Figure 4. Fraction of full internal temperature difference as a function of trace depth.

As an example, let’s assume a 60 mil thick FR4 board with 20 mil wide, 1.0 Oz traces on the top layer and at the middle of the board. If the external trace is carrying 2.8 Amps, we might find that the external change of temperature is 40 degrees C. We can calculate the internal change in temperature, DTi, from Equation 1 or from Figure 2. Using Figure 2, we can calculate the internal change of temperature at the midpoint of the board, DTi(min), as 40 x 0.81 = 32.4 degrees C. That is 7.6 degrees C cooler than the external change of temperature. Now if the trace is 12 mils below the surface (instead of the middle of the board), i.e. the trace is at a depth of 12/60 = 0.2, then, from Figure 4, the difference between the internal temperature and external temperature changes would only be 0.63 times that just calculated, or 0.63 x 7.6 = 4.8 degrees. The internal change of temperature, DTi, would be 35.2 (i.e. 40 – 4.8) degrees C (a few degrees hotter than at the midpoint), but still cooler than the external trace.

We can achieve this result directly by recognizing that we are deriving the internal change of temperature from: 
Equation 5:  


There are a few caveats to this analysis. As we point out in our book [3] and in a previous article [6], one of the most important determinants of trace temperature is the thermal conductivity coefficients of the dielectric. There are two such coefficients: one in the “in plane” orientation (parallel to the traces), and one in the “through plane” orientation (perpendicular to the traces.) These coefficients relate to the cooling efficiency of the dielectric, and the trace temperature is heavily dependent on them. The problem is, most material suppliers do not specify a thermal conductivity coefficient for their product offerings, and if they do, they typically offer only one value without specifying which coefficient it is. You probably cannot know the coefficients for the materials you are using, and IPC 2152 does not report the applicable coefficients for their measurements. So we can be comfortable that the above analyses apply pretty well to the IPC 2152 data (since that’s where our analyses were derived from), it is less clear how well they will apply to your particular boards and designs. (In fact, this is what our book [3] is all about.)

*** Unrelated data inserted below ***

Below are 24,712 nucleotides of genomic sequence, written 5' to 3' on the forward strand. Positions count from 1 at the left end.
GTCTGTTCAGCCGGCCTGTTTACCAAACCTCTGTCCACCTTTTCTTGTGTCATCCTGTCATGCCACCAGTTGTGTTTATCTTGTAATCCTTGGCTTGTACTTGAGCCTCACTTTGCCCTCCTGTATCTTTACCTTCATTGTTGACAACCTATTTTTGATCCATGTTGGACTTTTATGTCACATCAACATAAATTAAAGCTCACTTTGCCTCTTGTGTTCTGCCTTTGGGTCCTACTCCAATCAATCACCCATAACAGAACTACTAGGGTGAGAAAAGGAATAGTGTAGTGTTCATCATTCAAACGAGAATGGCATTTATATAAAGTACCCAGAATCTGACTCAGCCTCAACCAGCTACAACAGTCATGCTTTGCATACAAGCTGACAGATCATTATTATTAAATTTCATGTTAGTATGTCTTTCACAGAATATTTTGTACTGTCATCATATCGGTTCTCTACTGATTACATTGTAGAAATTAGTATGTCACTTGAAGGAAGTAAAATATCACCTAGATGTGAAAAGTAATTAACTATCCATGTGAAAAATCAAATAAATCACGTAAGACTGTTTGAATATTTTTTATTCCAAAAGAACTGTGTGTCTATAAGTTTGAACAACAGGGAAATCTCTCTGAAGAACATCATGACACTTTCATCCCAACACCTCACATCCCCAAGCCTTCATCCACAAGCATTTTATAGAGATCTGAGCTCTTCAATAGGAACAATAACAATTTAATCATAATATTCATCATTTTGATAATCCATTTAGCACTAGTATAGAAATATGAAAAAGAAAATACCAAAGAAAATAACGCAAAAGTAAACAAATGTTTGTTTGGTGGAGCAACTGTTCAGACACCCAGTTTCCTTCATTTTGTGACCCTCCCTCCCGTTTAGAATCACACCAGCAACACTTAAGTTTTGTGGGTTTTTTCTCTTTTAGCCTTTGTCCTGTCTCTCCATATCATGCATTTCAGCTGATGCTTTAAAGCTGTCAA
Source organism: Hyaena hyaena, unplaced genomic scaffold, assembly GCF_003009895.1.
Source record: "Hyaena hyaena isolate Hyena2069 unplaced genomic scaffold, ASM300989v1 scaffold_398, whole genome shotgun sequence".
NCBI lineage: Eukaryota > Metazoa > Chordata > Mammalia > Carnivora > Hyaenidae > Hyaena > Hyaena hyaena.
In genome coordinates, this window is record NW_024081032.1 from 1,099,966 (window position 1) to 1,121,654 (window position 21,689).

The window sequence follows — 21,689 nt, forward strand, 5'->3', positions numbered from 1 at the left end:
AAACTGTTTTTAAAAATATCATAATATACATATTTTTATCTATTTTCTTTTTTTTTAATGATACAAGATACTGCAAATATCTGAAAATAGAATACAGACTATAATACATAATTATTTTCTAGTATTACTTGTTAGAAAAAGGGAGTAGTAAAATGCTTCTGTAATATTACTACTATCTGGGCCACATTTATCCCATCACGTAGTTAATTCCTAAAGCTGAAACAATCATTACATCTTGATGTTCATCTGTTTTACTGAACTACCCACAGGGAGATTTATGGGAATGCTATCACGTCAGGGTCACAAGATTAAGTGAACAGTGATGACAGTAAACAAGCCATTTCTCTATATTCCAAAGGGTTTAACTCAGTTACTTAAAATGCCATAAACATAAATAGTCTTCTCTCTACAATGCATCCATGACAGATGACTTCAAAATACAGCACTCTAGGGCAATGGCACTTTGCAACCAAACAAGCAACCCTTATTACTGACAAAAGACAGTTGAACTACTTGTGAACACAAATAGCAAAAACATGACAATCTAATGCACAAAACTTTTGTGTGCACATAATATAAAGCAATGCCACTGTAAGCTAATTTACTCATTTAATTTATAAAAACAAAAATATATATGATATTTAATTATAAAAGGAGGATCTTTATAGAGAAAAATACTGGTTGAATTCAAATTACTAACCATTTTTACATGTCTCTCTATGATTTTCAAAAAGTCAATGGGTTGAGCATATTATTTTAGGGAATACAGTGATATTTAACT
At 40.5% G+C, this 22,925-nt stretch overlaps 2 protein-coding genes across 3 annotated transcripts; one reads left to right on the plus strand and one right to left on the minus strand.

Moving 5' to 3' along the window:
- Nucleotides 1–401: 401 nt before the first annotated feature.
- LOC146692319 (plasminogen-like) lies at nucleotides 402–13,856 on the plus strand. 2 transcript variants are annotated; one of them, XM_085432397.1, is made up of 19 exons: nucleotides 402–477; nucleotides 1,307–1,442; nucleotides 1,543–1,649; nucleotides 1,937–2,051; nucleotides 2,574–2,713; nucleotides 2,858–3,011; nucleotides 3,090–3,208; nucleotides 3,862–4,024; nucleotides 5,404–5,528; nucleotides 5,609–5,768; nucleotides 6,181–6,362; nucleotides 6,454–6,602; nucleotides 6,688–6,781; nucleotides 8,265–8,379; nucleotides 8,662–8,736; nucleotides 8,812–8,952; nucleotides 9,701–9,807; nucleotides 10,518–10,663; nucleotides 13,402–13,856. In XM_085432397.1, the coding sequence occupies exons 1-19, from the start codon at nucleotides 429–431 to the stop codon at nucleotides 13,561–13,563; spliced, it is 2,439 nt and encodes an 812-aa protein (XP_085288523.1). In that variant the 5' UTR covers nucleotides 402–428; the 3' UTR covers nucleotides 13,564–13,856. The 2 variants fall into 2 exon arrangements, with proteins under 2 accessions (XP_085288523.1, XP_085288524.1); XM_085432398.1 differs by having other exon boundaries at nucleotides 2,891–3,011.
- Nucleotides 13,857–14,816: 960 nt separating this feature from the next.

This article originally appeared in“Design007 Magazine”, Nov. 2018, p. 52, http://iconnect007.uberflip.com/i/1053050-design007-nov2018/52. It has been edited and is reprinted here with permission.


1.  IPC 2152, “Standard for Determining Current Carrying Capacity in Printed Board Design,” August, 2009, Published by IPC, IPC.org
2. Published by the Natural Bureau of Standards as Report # 4283. For more information, see IPC-2152, Appendix A.7, p. 85. A copy of the original
NBS chart is included there as Figure A-89, p. 86.
3. Brooks and Adam, PCB Trace and Via Temperatures: The Complete Analysis, 2nd Edition (available on Amazon.com) chapter 4 for a thorough discussion of trace heating and cooling.
4. Information on the topic of regression analysis is readily available on the Web. R2 is a measure of correlation or “goodness of fit.”
5. TRM (Thermal Risk Management) was originally conceived and designed to analyze temperatures across a circuit board, taking into consideration the complete trace layout with optional Joule heating as well as various components and their own contributions to heat generation. TRM is available at http://www.adam-research.com.
6. “PCB Trace Current/Temperature Relationships and their Dependencies,” Signal Integrity Journal, October 8, 2019, https://www.signalintegrityjournal.com/articles/1406-pcb-trace-currenttemperature-relationships-and-their-dependencies